Suzuki’s first venture into motocross started in 1964 with an experimental, twin-cylinder, road race-inspired works machine that appeared at several 250 GPs. Suzuki had dominated 50cc and 125cc road racing in 1963 and felt they were ready to test the waters in motocross. Suzuki sent one of its road racers and two engineers to race the machine at select 250cc GPs. The results were disastrous, but Suzuki came back in 1965 with a single-cylinder model to test alongside an improved twin-cylinder model. By 1966, the twin was dropped and the factory focused on a single-cylinder model dubbed the RH66/67. The RH66 was heavily influenced by the 1964 CZ twin pipe that had carried Joel Robert to the 1964 250cc World Championship.
The RH66/67 looked businesslike, but missed the mark by a wide margin. The power was peaky, handling subpar, and the Suzuki was heavy compared to machines from Husqvarna and CZ. Despite this, in 1968 the factory decided to build 100 production bikes based on the RH67. The machine was called the TM250. Less than 50 were shipped to America, and the machines came with a complete parts kit that included pistons, rings, replacement clutch parts, gearing, and carburetor jetting.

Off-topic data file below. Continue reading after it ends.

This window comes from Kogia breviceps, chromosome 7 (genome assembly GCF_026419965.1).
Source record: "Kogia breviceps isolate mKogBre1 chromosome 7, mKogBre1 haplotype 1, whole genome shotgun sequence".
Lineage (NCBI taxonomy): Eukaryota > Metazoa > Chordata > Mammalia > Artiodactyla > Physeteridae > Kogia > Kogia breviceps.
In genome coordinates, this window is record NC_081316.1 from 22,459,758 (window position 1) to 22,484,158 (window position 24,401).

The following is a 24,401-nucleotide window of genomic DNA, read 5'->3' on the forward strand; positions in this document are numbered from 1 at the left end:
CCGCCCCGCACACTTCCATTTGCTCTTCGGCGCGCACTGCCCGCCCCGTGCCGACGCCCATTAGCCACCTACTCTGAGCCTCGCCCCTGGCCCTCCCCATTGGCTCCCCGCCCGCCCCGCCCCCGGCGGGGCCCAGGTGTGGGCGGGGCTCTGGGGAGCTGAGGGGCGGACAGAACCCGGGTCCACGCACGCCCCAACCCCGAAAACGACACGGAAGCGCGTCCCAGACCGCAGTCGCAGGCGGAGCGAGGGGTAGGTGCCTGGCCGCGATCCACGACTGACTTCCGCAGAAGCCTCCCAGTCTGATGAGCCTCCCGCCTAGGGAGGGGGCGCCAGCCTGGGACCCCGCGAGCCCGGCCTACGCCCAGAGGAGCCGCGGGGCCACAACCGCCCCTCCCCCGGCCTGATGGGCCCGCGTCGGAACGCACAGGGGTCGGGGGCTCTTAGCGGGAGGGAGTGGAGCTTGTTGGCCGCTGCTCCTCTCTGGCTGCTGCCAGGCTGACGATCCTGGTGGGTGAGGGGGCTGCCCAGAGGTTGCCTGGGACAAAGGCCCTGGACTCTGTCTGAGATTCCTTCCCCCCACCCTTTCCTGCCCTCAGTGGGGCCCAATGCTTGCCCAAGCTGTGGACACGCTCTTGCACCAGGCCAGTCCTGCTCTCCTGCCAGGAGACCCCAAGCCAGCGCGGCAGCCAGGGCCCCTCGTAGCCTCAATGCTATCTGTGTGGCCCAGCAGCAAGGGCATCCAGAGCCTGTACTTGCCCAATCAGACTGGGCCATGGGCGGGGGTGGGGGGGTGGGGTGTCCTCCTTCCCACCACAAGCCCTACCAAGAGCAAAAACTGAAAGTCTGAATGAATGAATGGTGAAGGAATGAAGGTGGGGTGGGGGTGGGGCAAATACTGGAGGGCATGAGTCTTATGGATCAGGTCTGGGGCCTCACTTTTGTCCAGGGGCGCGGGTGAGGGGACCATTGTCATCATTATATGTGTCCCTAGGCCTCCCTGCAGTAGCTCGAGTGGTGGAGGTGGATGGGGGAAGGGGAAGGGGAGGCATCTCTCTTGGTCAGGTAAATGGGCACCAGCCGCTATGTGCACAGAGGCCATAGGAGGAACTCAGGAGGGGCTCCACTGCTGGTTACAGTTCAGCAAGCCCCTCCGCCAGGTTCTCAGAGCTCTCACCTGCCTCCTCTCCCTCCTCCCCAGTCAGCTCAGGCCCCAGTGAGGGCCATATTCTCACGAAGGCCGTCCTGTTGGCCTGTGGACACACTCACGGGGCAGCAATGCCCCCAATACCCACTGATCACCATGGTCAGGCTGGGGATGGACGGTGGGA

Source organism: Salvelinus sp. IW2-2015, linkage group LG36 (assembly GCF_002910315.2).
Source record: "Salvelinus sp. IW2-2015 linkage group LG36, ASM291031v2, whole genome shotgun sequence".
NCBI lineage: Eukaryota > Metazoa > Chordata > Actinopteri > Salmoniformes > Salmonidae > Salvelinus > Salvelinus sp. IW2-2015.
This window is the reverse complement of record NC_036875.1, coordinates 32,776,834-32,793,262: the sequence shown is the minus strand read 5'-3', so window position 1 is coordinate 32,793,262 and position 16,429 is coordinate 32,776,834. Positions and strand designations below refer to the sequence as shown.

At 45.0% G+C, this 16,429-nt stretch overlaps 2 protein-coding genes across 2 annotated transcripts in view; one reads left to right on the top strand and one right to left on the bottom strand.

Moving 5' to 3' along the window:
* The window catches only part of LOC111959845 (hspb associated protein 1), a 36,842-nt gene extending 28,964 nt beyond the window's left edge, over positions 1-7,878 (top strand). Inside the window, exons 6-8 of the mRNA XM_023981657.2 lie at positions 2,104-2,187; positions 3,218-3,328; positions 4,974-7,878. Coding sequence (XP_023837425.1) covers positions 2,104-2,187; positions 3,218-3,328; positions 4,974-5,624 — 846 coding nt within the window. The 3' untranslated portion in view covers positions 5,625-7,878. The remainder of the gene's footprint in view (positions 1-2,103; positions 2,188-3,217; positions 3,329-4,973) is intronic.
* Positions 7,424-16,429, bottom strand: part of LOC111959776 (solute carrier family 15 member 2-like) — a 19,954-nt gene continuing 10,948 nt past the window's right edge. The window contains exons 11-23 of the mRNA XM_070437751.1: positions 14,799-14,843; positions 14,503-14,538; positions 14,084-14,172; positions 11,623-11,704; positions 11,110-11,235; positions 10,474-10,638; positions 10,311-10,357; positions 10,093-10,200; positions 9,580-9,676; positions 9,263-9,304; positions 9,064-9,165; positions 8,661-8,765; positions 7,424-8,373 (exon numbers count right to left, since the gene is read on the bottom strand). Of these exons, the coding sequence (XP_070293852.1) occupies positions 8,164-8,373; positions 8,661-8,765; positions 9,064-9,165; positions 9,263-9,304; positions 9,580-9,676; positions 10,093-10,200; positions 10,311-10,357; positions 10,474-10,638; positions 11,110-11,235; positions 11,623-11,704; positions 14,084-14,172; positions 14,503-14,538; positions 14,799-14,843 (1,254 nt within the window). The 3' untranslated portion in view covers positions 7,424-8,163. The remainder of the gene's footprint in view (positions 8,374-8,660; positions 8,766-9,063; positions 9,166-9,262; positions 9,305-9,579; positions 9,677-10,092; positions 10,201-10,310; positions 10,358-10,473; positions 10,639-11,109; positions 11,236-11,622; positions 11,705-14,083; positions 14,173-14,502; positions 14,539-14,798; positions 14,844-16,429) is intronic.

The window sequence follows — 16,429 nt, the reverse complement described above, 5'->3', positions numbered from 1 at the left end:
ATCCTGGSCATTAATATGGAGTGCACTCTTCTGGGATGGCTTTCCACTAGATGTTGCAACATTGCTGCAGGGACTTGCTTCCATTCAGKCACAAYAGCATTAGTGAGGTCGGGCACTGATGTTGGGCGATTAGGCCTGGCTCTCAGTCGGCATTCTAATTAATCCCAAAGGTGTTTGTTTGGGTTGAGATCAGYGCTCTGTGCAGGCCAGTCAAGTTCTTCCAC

The 1968 TM250 was raced in America by Preston Petty, Walt Axthelm and Gary Conrad. During that same season, Suzuki hired GP veteran Olle Pettersson to develop the machine. Literally overnight, Pettersson got significant changes made to the machine. The bore and stroke was changed for better low-end power. The engine was moved forward, and a single low pipe replaced the twin high pipes. Pettersson also recommended hiring Joel Robert—and the rest is history!
1968 SUZUKI TM250 FACTS
WHAT THEY COST
The $975 retail price in 1968 made the TM the most expensive 250 sold. Today, the TM250 is the “most” desirable collector bike around—the pricing starts at $30,000,
The TM250 was the only motocross bike Suzuki made in 1968.
WHAT TO LOOK FOR
The must-have items for an RH66/67 are twin high pipes (with heat shields), unique 38mm Mikuni carburetor, beautifully sculpted alloy tank, and fiberglass rear fender with number plates built in.
Less than 15 TM250s are known to exist today. The Early Years of Motocross Museum owns two; the Owen Collection, two; and Motion Pro’s Chris Carter owns four.